Types of Grants

What funding works for me? Download a comparison sheet. 

Each of these grant types supports outreach and engagement work. Each has its own selection criteria, application requirements, allowable expenses and application deadlines.

These differences are described in more detail on separate web pages for each grant type, which can be found at the Outreach Funding page.

In general, CU Boulder Outreach Awards fund projects that are larger in scope and have more fully established partnerships. If your project is in an earlier stage or you want to extend your work into new areas, consider applying for our office's grants. These include Community Impact Grants that seed or extend community-engaged work and Micro Grants that support outreach-related travel, events and more.

The Micro and Community Impact grants are reviewed, awarded and administered by a team in our office.

The annual campuswide Outreach Awards are reviewed by the CU Boulder Outreach Committee composed of faculty and staff from multiple academic disciplines and offices across campus. Once awarded, the grants are administered by our office.

Project Timeline

Typically, projects should be completed one year from the date of the award for both Micro and Community Impact grants. The due date for your final report will be included in the award letter. Contact us if you have any questions or concerns about the timing or scope of your work.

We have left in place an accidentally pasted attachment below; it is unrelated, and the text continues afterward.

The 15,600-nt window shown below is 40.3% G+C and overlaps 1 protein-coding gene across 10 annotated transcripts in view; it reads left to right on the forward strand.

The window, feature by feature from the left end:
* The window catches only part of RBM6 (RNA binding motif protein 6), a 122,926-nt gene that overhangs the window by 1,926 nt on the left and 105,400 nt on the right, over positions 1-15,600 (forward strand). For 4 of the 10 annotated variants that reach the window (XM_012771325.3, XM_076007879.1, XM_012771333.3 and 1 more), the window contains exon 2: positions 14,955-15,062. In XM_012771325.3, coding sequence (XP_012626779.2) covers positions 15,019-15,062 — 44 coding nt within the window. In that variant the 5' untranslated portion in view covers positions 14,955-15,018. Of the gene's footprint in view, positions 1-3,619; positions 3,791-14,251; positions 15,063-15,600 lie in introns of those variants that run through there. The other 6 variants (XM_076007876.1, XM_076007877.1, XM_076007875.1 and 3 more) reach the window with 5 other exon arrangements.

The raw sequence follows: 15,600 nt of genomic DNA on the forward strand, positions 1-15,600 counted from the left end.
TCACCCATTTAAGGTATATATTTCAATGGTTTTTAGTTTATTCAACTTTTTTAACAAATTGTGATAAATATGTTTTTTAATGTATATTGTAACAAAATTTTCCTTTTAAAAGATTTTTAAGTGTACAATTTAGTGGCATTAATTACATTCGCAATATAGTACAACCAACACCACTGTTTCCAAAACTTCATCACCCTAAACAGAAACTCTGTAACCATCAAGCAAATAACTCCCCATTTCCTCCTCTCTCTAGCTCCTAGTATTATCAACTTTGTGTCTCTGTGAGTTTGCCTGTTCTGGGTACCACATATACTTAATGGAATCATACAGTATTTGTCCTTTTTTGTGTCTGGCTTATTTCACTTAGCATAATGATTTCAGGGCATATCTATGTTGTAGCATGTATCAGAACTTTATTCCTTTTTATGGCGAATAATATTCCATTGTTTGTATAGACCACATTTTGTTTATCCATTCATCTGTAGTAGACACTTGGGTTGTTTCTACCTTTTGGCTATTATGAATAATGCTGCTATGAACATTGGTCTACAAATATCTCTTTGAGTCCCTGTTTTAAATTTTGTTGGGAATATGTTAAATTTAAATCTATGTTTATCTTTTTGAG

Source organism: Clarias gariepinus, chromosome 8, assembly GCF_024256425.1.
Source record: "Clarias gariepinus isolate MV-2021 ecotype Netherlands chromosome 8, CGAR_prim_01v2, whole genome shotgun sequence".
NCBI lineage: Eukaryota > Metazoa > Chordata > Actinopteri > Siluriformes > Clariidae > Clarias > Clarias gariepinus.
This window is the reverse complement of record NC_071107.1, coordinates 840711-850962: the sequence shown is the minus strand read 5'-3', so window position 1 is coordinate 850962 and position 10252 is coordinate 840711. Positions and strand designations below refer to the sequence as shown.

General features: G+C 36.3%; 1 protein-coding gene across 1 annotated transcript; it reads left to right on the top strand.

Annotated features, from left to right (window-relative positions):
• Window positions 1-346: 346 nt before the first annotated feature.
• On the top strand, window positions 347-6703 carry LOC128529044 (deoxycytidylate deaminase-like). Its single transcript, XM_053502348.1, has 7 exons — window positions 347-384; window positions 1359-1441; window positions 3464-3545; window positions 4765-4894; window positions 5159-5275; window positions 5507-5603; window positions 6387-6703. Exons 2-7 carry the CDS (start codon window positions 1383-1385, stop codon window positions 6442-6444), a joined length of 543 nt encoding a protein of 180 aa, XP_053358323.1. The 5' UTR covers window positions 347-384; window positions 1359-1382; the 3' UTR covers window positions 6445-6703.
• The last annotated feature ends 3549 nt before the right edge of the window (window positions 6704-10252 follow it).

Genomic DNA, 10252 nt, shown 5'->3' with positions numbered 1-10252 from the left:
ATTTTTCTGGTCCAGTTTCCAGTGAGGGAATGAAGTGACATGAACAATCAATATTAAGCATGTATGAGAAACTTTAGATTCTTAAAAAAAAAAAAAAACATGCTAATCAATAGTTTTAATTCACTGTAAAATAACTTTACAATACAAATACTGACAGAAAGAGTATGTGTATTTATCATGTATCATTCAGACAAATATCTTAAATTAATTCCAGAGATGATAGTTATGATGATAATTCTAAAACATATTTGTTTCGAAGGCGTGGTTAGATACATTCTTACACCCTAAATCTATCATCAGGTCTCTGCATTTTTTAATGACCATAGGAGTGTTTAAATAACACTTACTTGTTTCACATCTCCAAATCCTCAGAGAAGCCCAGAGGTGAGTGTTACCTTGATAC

You may submit more than one proposal in one academic year; however, each proposal must be for a distinct, substantially different outreach activity or project. Due to the limited amount of funding available, if you have already received funding, subsequent proposals are less likely to be funded during the same academic year.

If you receive funding during one academic year, you may apply in the next academic year for funding that would significantly expand or extend your project. If appropriate, you may also consider applying for a campuswide Outreach Award in a different year following successful project work funded by Micro or Community Impact grants.

Typically, no. We view the Micro and Community Impact grants as “seed funding” that can help develop or extend projects that are at an early or pilot phase of collaboration. If those projects are successful, we encourage people to expand the scope and apply for an Outreach Award in the following year. An Outreach Award application is unlikely to be funded in the same year that a smaller grant was awarded, and vice versa. We recognize there may be exceptions and we are happy to consult with project teams on the most effective sequence or strategy for the different grant types.

No. Project team members may apply for a grant to fund a completely different project, but not to fund additional activities within the same project in the same year.

Perhaps. Our intent in each academic year is to share resources equitably across campus. Due to the limited amount of funding available, multiple applicants from the same department may be less likely to all receive funding during an academic year.

Each deadline is intended to accommodate activities that will be initiated in the following two terms. Out-of-cycle proposals will not be accepted.

The September deadline is intended for project activities in late fall or beyond; the January deadline is intended for project activities in spring, summer, or early fall. April deadlines (Micro Grants only) are intended for project activities in summer or fall.